Front page of the Norwegian newspaper Aftenposten, September 8, 2016, including the “Terror of War” photograph (by Nick Ut / Associated Press) (Gillespie, 2018. p.2)


The human labor of moderation 

There are many ways to do content moderation and human moderation is one of a very big part of all. As the size becomes larger and larger of some digital platforms like Facebook, Twitter and YouTube, they will outsource moderation work. Usually, people who get this work only earn a very little salary and most of them are located in underdeveloped countries, such as the Philippines and India. They are asked for looking at videos or images over five hours a day. The worse thing is that many of them “has been frequently tied to problems such as post-traumatic stress disorder, anxiety, depression and alienation. (Radu, 2019)”. Moreover, some platforms promise that will give responses for disputed content in 24 hours which means these workers need to increase the speed of content moderation, but there are millions of post every day, mistakes happen very easily. They can be very fast, “fast” here can mean mere seconds per complaint—approve, reject, approve (Gillespie, 2018. p.121)”. Obviously, it is hard to be reassuring by users.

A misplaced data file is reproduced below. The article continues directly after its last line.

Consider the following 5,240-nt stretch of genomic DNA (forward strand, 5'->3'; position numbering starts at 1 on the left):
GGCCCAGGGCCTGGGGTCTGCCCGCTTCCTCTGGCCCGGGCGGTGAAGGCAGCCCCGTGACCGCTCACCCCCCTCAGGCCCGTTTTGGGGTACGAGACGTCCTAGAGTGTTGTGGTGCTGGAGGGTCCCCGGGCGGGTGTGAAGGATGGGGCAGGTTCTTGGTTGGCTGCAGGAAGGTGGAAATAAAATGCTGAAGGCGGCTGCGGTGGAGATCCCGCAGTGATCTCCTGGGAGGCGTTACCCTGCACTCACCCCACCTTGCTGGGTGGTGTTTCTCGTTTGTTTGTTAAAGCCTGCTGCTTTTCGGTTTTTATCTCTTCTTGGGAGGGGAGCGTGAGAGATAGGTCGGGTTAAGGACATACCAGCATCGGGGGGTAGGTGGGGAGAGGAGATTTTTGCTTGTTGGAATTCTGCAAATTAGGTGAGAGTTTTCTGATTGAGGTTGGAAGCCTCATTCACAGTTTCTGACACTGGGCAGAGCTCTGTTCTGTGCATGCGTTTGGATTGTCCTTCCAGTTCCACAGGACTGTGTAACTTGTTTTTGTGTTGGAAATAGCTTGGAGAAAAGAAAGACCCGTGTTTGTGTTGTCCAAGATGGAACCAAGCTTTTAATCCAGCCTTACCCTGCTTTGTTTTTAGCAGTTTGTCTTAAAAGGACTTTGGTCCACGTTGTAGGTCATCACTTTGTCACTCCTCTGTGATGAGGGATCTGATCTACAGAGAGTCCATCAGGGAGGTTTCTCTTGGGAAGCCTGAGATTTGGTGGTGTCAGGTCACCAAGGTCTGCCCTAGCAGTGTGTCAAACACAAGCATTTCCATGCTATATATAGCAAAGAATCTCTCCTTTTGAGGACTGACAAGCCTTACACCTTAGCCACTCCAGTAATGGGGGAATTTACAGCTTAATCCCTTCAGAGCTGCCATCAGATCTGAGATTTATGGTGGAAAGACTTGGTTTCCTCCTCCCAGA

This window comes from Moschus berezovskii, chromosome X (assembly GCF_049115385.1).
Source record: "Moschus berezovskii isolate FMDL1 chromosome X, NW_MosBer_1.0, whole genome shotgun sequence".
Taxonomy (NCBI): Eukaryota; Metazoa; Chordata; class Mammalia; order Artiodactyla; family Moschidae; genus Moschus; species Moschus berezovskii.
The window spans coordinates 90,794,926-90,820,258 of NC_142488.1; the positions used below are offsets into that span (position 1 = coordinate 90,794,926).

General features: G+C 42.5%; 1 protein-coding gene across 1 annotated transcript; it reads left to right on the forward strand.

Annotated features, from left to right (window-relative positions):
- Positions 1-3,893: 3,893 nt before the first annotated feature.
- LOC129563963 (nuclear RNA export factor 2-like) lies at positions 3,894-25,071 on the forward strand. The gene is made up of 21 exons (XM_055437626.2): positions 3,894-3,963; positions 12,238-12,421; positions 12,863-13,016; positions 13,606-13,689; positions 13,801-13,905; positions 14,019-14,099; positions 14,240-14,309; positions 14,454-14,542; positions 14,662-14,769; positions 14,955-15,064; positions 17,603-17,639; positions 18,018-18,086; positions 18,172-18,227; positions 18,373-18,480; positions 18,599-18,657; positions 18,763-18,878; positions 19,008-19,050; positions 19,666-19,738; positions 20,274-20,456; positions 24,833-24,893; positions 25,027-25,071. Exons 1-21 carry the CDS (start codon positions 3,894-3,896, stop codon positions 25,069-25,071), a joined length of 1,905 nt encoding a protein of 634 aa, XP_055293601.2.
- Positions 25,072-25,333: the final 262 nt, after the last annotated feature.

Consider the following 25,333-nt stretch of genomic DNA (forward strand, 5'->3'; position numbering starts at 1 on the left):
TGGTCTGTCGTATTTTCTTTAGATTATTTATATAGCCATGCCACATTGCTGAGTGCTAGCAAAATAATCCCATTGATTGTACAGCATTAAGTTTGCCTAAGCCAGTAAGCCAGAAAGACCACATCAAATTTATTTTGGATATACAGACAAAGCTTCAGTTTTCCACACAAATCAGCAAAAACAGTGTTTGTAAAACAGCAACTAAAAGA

American outsourcing tech company located in the Taguig district of Manila, Philippines. Photograph by Moises Saman. © Moises Saman / Magnum Photos. Used with permission (Gillespie, 2018. p.120)


Should government regulation play a greater role in restricting content moderation on social media?

“Platforms are not platforms without moderation” (Gillespie, 2018. p.21). It means all platforms need moderation and regulation. There are many different types of regulation including government regulation, self-regulation and non-governmental organizations (NGOs). Government regulation is the most effective way for regulation, but it is not very welcomed by many Internet companies. A big reason is that there will be a long time for government regulation to start making a policy until the policy can be used on platforms. The CEO of Intel Andy Grove said: “This is easy to understand. High tech runs three-times faster than normal businesses. And the government runs three-times slower than normal businesses. So we have a nine-times gap (Cunningham et al., 2011)”. So, government regulation might influence the the progress of development of the Internet. It’s effective but not efficient. However, government regulation is still necessary on content moderation because some serious issues may directly affect a country’s safety and the leaders of the platforms or companies are not able to be responsible for the situation. “But this task cannot be avoided. No one else can or should do the job” (Sample, 2019. p.23). At this time, the government should stand out to regulate to keep the order.